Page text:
OUR SERVICES: INFANTS + SMALL CHILDREN

The American Academy of Pediatrics recommends that a child's first visit to the dentist be around age three unless any of these dental health risk factors exist:

  • Sleeping with a cup or bottle

  • Thumb sucking

  • Teeth staining

  • Down Syndrome

CHILDREN'S ORAL HYGIENE

When your child's teeth begin to erupt, wipe them daily with a moist washcloth to remove tooth plaque.

As your child grows more teeth, use a soft child's toothbrush with non-fluoride toothpaste (like Baby OraGel) until your child is able to spit out the toothpaste.

When your child is ready to use fluoridated toothpaste, use only a small pea-size amount on the toothbrush. Swallowing too much fluoridated toothpaste can lead to staining of children's teeth (dental fluorosis).    

Professional dental cleanings are important for maintaining great oral health. However, it is vital that you continue good dental hygiene at home as well.

Drs. Cohen and Urdaneta recommend that you brush your teeth at least twice per day for three minutes and to floss regularly. This helps prevent tooth decay, periodontal disease, and other oral health issues.

There are additional ways to help keep teeth strong and healthy. Toothpastes and mouth rinses with fluoride are available over-the-counter. Eating a balanced diet and limiting sugary snacks and sweetened or carbonated drinks can also contribute to good oral health.

 

SEALANTS

Brushing and flossing are the best ways to help prevent cavities, but it’s not always easy to clean every nook and cranny of your teeth – especially those back teeth you use to chew (called molars). Molars are rough, uneven and a favorite place for leftover food and cavity-causing bacteria to hide.

Still, there’s another safety net to help keep those teeth clean. It’s called a sealant, and it is a thin, protective coating (made from plastic or other dental materials) that adheres to the chewing surface of your back teeth. They’re no substitute for brushing and flossing, but they can keep cavities from forming and may even stop early stages of decay from becoming a full-blown cavity.

In fact, sealants have been shown to reduce the risk of decay by nearly 80% in molars. This is especially important when it comes to your child's dental health. In October 2016, the Centers for Disease Control released a report on the importance of sealants for school-aged children, of which only 43% of children ages 6-11 have. According to the CDC, "school-age children without sealants have almost three times more cavities than children with sealants."

You may have many questions about sealants, and we have answers for you below. Read on to learn more about sealing out tooth decay. 

HOW DO SEALANTS WORK?

Think of them as raincoats for your teeth. When the cavity-causing bacteria that live in everyone’s mouth meet leftover food particles, they produce acids that can create holes in teeth. These holes are cavities. After sealant has been applied it keeps those bits of food out and stops bacteria and acid from settling on your teeth—just like a raincoat keeps you clean and dry during a storm.

WHO CAN GET SEALANTS?

Children and adults can benefit from sealants, but the earlier you get them, the better. Your first molars appear around age 6, and second molars break through around age 12. Sealing these teeth as soon as they come through can keep them cavity-free from the start, which helps save time and money in the long run. Ask your dentist if sealants are a good option for you and your family.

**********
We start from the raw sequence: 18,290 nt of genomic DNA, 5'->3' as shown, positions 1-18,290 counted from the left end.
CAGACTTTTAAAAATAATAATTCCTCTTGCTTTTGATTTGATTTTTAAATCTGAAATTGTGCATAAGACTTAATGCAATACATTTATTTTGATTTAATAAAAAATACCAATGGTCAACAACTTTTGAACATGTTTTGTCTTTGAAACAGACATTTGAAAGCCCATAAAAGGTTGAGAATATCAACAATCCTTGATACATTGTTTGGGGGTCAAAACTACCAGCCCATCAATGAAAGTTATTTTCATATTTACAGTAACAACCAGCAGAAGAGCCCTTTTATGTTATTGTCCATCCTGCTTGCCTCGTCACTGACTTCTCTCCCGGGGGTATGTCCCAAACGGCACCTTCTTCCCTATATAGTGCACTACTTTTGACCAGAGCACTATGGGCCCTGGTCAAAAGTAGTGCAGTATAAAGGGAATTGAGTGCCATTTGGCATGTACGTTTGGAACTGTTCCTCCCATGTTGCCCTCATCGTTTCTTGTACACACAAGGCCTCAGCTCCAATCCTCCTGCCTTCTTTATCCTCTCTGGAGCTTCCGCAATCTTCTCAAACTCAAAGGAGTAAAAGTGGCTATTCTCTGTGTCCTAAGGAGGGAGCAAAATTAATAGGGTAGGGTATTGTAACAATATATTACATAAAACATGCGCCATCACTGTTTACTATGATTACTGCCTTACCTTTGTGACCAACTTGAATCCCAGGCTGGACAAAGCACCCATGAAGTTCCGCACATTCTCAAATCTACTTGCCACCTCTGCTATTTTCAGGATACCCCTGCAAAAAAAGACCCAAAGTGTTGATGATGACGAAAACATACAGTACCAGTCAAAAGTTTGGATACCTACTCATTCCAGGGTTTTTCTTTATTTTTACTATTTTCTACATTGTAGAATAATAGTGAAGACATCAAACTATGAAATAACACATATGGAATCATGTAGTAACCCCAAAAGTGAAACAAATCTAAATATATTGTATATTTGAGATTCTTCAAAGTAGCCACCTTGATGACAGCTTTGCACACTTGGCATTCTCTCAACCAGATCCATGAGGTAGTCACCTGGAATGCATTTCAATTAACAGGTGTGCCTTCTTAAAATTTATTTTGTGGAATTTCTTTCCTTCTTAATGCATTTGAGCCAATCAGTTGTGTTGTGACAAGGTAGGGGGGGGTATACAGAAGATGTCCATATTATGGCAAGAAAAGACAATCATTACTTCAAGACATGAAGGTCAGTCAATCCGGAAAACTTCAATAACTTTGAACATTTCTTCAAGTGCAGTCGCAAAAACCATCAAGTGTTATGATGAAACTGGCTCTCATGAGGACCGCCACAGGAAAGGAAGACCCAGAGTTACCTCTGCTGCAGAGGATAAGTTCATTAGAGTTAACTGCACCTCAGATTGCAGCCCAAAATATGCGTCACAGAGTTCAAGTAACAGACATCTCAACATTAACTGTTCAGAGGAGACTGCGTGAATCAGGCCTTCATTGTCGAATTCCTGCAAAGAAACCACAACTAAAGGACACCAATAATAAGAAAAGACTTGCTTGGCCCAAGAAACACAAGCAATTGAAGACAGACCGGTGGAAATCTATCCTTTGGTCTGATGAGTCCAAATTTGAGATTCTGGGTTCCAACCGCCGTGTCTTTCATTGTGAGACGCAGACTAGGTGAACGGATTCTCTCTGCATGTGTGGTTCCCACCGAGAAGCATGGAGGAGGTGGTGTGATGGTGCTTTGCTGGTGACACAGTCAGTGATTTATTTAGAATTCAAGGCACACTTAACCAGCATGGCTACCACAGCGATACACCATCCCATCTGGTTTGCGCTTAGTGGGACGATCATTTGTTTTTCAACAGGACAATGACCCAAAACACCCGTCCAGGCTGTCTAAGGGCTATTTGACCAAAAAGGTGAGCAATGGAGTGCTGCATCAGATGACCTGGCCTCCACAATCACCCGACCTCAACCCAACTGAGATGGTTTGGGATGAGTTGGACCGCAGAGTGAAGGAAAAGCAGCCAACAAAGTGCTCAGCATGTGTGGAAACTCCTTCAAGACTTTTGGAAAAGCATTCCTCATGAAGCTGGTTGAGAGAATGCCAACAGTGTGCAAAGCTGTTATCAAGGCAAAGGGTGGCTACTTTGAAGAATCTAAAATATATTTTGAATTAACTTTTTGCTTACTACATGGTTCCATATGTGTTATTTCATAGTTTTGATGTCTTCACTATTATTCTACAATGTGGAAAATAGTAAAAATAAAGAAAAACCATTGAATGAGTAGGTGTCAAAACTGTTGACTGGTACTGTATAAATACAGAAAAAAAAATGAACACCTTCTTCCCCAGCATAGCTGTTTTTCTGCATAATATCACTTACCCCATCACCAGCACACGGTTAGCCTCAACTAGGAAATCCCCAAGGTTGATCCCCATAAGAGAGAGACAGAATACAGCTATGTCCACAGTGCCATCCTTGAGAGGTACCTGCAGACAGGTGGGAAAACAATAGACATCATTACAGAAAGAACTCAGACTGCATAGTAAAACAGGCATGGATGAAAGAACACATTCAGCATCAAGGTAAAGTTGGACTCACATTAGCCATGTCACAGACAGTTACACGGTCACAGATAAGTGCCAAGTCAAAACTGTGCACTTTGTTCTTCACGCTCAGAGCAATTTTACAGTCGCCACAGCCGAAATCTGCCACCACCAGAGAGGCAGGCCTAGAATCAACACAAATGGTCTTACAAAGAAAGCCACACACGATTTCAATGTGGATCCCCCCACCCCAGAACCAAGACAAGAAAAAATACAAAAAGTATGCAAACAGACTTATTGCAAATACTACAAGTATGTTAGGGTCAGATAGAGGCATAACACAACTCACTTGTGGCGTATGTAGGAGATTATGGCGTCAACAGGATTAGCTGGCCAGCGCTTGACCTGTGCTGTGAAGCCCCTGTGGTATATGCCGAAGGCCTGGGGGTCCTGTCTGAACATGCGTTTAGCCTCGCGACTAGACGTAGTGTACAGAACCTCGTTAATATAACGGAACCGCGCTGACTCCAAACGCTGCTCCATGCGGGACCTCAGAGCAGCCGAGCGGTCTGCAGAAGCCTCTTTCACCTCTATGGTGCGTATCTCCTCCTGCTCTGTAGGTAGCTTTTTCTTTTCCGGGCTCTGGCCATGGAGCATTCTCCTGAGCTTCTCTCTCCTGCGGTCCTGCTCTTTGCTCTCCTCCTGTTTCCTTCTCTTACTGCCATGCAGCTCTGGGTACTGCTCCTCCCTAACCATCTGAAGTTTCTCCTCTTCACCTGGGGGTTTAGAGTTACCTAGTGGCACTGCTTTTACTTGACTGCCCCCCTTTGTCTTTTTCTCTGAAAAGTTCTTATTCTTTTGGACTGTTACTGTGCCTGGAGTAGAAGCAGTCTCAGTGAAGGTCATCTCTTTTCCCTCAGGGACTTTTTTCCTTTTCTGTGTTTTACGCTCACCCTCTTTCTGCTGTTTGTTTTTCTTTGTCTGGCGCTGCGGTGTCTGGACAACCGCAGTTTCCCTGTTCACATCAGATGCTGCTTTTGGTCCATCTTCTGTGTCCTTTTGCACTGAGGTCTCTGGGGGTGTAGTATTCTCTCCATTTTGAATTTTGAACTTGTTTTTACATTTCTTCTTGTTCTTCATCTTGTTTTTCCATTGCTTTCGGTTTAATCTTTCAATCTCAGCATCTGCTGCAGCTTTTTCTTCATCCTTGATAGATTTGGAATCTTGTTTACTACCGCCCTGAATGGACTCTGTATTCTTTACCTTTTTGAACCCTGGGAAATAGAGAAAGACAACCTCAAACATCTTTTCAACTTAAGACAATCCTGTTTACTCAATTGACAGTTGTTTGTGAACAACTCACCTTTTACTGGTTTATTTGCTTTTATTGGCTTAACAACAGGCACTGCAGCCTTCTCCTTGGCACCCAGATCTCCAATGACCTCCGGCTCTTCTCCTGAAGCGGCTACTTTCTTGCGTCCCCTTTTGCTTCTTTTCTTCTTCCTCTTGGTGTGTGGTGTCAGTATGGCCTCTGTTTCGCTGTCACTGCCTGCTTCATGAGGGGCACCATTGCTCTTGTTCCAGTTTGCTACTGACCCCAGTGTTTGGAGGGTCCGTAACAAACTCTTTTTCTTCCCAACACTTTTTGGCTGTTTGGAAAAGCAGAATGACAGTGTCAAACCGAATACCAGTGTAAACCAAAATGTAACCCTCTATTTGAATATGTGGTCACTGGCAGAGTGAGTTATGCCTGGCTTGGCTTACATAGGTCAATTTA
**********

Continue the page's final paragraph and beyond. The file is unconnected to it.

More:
HOW ARE SEALANTS APPLIED?

It’s a quick and painless process. Your dentist will clean and dry your tooth before placing an acidic gel on your teeth. This gel roughs up your tooth surface so a strong bond will form between your tooth and the sealant. After a few seconds, your dentist will rinse off the gel and dry your tooth once again before applying the sealant onto the grooves of your tooth. Your dentist will then use a special blue light to harden the sealant.

CAN SEALANTS BE PLACED OVER CAVITIES?

Sealants can be used over areas of early decay to prevent further damage to your tooth. Because some sealants are clear, your dentist can keep an eye on the tooth to make sure the sealant is doing its job.

ARE THERE ANY SIDE EFFECTS?

With the exception of an allergy that may exist, there are no known side effects from sealants. 

IS THERE BPA IN SEALANTS?

Yes, there is a tiny amount of BPA in sealants but not enough to cause you or a loved one any harm. In fact, you get more exposure to BPA by simply touching a receipt, using cosmetics or coming in contact with dust.

Note: This information was obtained from American Dental Association’s Mouth Heathy ™ website

DR. JEFFREY COHEN

Dr. Cohen has now practiced general dentistry in Shrewsbury for 24 years, and has enjoyed practicing and living in Shrewsbury all of this time. He has three children who all attended Shrewsbury Schools.He especially takes pride and owes much of my success to the employees that have worked with him all these years. Two have been with the practice the full twenty four years, one twenty one years, and three for fourteen years. When not practicing, he enjoys traveling, attending sporting events, and most especially golfing.

DENTAL CLEANINGS/HYGIENE

Oral hygiene checkups are recommended every six months for most patients, and are an effective way to detect early stages of any problems that may be developing. Our hygienists will remove plaque from your teeth with a professional cleaning, measure your gingival pockets, and perform a visual examination of your mouth and surrounding areas. After your cleaning, your dentist will inspect your mouth, set up a treatment plan and answer your questions.

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Tel:  508.842.6113

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Shrewsbury, MA 01545​